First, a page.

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University of Dayton launches new award for undergraduate student research in Catholic intellectual traditions

By Dave Larsen

A new award honoring the memory of a University of Dayton alumnus and Marianist leader recognizes outstanding undergraduate student research related to Catholic intellectual traditions.

The Fr. Jack McGrath, S.M., Award for Research in Catholic Intellectual Traditions recognizes students whose research in a Common Academic Program (CAP) course demonstrates rigorous, deep and creative engagement with thinkers, texts and/or themes associated with Catholic intellectual traditions (CIT).

Awardees will receive a $500 stipend and present their work at the second annual Catholic Intellectual Tradition symposium during the 2021 spring semester.

“The goal is to highlight research that takes place in CAP courses, where faculty develop exciting paths for student projects connected to Catholic intellectual traditions,” said Timothy Gabrielli, Gudorf Chair in Catholic Intellectual Traditions and associate professor of religious studies. “This year, the award honors research projects conducted from the 2019 fall semester through the 2020 fall semester.”

Gabrielli’s endowed chair position is focused on undergraduate education, particularly as it relates to Catholic intellectual tradition throughout the curriculum. He received his doctorate in theology and his master’s degree in theological studies from the University of Dayton.

Faculty from diverse disciplines across the University will work with Gabrielli to review submissions and determine the awardees. Up to three awards will be given in the first-year/sophomore and junior/senior categories.

Students can submit an online application on the McGrath Research Award website, along with a brief endorsement from a faculty sponsor — ideally, the instructor of the course in which their research was completed. The deadline for submissions is Nov. 16.

In the Catholic intellectual tradition, the University of Dayton pursues understanding as the path to wisdom and embraces both faith and reason.

The Common Academic Program — a learning experience shared by all undergraduate students, regardless of their major — incorporates key elements of Catholic intellectual tradition and the Marianist charism.

“Catholic intellectual tradition is an essential piece of the advanced philosophical studies, historical studies and religious studies courses in CAP that students complete,” said Michelle Pautz, assistant provost for the Common Academic Program and professor of political science. “These advanced components are among the distinctive elements of UD's approach to general education, representing what it means to be educated at a Catholic and Marianist institution. I'm thrilled to see this award highlight exceptional student engagement in these components.”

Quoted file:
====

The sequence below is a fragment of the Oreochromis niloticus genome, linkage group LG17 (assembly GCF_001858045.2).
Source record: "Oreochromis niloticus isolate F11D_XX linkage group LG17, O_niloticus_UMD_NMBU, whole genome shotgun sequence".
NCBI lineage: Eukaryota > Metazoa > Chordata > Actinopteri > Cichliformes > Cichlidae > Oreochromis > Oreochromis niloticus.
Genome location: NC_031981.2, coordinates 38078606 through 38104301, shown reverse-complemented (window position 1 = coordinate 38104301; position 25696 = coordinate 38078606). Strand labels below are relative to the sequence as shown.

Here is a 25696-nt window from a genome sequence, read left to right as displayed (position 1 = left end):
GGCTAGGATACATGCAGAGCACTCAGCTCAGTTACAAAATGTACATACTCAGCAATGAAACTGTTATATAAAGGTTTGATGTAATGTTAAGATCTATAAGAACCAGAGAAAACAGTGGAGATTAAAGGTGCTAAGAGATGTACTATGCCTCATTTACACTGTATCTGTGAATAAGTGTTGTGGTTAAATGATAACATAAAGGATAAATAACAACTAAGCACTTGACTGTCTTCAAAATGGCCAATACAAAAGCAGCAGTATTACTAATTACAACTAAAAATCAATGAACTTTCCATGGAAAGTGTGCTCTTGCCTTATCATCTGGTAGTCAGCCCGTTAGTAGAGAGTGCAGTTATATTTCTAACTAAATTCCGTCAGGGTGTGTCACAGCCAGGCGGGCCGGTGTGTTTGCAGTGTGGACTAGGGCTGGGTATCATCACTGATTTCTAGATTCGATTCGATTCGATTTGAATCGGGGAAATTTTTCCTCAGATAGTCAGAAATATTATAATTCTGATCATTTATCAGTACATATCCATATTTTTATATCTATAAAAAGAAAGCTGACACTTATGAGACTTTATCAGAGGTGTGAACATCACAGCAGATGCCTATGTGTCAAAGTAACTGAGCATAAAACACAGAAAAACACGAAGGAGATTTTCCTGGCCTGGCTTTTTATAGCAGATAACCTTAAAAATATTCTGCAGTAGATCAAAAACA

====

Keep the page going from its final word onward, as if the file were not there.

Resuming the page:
University Professor of Faith and Culture Sandra Yocum, who organizes the Catholic Intellectual Tradition symposium, also applauded Gabrielli’s initiative to recognize undergraduates’ work that engages Catholic intellectual tradition.

“In particular, I am enthused about helping undergraduates recognize that Catholic intellectual tradition is a dynamic, ongoing engagement with the most important currents, questions and challenges of our contemporary life,” said Yocum, associate professor of religious studies. “More importantly, I want undergraduates to realize that they have an open invitation to participate and contribute to Catholic intellectual tradition. They can be a part of that dynamic, ongoing engagement.”

McGrath, who died in December 2015 at age 81, was a dedicated teacher who celebrated and embodied Marianist education in the Catholic intellectual tradition. He entered the novitiate to become a Marianist brother at age 18. He received a bachelor’s degree in philosophy from the University of Dayton in 1957, entered seminary a few years later and was ordained a priest in 1966 at the Marianist seminary in Fribourg, Switzerland.

In 1987, McGrath joined the University faculty, serving as Professor of Faith and Culture and founding the Forum on the Catholic Intellectual Tradition Today.

“Fr. McGrath celebrated the conversation that is the Catholic intellectual tradition,” Gabrielli said. “He sought an array of partners, across disciplines, to approach today’s pressing issues in dialogue with thinkers who have gone before us, as well as those who are our contemporaries. The McGrath Award proceeds from that same spirit: recognizing students as they participate in the dynamic intellectual exchange of CIT.”

For more information or to apply for the award, visit the McGrath Research Award website.

Image at top of page: Timothy Gabrielli, (inset) Fr. Jack McGrath, S.M.

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